through logging and forest fires.
Two related items in
Nature, 376(6543), Aug. 31, 1995:
"Is the Ocean Losing Nitrate?" L.A. Codispoti (Ctr. Coastal Phys.
Oceanog., Old Dominion Univ., Norfolk VA 23529), 724. Discusses how the
following paper adds to the evidence that the present-day ocean is losing fixed
nitrogen, which implies lower plant productivity and lower oceanic uptake of CO2.
Increased denitrification could result if schemes to fertilize the ocean with
trace metals led to an increased flux of organic material to deep layers.
"Large Changes in Oceanic Nutrient Inventories from Glacial to
Interglacial Periods," R.S. Ganeshram (Dept. Oceanog., Univ. British
Columbia, Vancouver BC V6T 1Z4, Can.), T.F. Pedersen et al, 755-758. Nitrate is
an oceanic nutrient that can be regulated by changes in the rate at which it is
degraded by bacteria (denitrification) in oxygen-deficient subsurface waters.
Nitrogen isotope ratios in marine sediment cores taken from the eastern tropical
North Pacific Ocean show that water-column denitrification was greatly
diminished during glacial periods. A consequent increase in the oceanic nitrate
inventory could have contributed to the well-documented decrease in atmospheric
CO2 during glacial periods.
in the Partial Pressure of Carbon Dioxide in Coral Reef Water," H. Kayanne
(Dept. Geog., Univ. Tokyo, Hongo, Tokyo 113, Japan), A. Suzuki, H. Saito, Science,
269(5221), 214-216, July 14, 1995.
Coral reefs are considered to be a source of atmospheric CO2
because of their high calcium carbonate production and low net primary
production. However, direct measurements of partial pressure on a Japanese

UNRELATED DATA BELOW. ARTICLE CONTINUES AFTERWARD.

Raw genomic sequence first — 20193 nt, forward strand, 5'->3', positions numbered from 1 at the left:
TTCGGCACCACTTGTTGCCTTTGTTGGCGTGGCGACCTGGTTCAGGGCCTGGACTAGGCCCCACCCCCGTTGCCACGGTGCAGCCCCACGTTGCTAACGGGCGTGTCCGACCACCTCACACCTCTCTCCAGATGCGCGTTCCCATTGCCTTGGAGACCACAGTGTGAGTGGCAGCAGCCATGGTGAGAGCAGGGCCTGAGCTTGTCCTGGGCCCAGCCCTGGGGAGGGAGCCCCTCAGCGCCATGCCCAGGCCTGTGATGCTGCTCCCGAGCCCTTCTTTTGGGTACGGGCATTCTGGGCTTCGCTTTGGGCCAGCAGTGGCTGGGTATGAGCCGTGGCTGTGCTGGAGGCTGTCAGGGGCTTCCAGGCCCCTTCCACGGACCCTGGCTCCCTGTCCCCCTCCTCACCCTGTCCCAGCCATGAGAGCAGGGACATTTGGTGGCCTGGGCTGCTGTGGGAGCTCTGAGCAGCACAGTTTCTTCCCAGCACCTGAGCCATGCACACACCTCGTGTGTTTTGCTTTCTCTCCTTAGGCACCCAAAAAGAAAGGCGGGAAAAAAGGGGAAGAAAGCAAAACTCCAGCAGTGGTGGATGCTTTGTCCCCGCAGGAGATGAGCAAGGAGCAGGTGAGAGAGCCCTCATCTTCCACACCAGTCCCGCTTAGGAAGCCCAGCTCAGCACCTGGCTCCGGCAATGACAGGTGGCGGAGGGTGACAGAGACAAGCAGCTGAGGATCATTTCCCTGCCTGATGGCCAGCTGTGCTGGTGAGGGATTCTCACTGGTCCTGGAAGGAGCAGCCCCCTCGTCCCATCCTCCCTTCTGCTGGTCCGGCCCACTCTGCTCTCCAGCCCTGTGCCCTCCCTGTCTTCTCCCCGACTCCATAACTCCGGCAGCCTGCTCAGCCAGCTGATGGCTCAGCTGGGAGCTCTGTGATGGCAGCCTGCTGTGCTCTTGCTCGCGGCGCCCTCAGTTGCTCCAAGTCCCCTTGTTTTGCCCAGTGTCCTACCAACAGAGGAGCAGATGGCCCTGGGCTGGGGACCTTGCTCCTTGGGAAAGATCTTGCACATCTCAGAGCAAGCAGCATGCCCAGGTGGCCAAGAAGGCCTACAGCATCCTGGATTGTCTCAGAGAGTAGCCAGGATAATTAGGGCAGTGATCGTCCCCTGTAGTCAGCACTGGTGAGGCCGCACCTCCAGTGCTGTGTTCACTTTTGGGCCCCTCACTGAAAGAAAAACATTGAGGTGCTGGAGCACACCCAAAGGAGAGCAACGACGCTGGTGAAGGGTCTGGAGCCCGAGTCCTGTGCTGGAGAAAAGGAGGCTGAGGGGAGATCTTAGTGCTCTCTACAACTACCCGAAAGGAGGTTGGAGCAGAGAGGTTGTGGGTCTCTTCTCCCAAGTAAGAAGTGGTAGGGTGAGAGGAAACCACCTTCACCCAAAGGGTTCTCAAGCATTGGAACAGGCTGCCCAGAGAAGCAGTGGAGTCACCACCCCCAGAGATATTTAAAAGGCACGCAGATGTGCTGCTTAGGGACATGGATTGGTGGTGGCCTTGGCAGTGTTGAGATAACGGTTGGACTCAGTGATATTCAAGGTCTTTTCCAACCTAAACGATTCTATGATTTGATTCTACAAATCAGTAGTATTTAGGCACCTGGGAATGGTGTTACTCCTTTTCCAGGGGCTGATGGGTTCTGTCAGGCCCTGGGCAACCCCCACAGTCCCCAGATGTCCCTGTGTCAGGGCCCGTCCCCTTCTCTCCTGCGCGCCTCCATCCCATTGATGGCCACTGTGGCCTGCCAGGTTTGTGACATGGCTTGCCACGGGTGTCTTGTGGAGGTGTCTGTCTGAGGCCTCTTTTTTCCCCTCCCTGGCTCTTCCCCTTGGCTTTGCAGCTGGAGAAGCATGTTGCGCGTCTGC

island reef show that the reef flat area is a net sink for CO2,
suggesting that the net organic production exceeded net calcium carbonate
production during the observation periods.
Two items from Chemosphere,
29(5), Sep. 1994:
"Prehistoric Anthropogenic Wildland Burning by Hunter-Gatherer
Societies in the Temperate Regions: A Net Source, Sink or Neutral To the Global
Carbon Budget?" M.K. Anderson (Hall Ctr. for Humanities, Univ. Kansas,
Lawrence KS 66045), 913-934. Demonstrates the need for more intense
multi-disciplinary study of prehistoric "hunter-gatherer" burning
patterns in temperate regions, using California as an example. Presents an
approach for better defining patterns of anthropogenic wildland burning in
various regions of North America at the time of Euro-American contact. Physical,
social and biological scientists should work together to examine global warming
in a broader historical context to explore this question, which has profound
implications for global warming mitigation policies.
"Biomass Utilization in Households and Industry: Energy Use and
Development," D.O. Hall (Div. Life Sci., King's Coll., London W8 7AH, UK),
F. Rosillo-Calle, J. Woods, 1099-1119. The historical importance of
biomass-related carbon releases through human activities is increasingly
recognized, but the available data are insufficient for full evaluation. This
paper re-examines the role of past and present biomass energy use (including its
relation to population and environment), and potential anthropogenic carbon
releases from biomass, with particular attention to land use changes, biomass
burning, and industrial uses.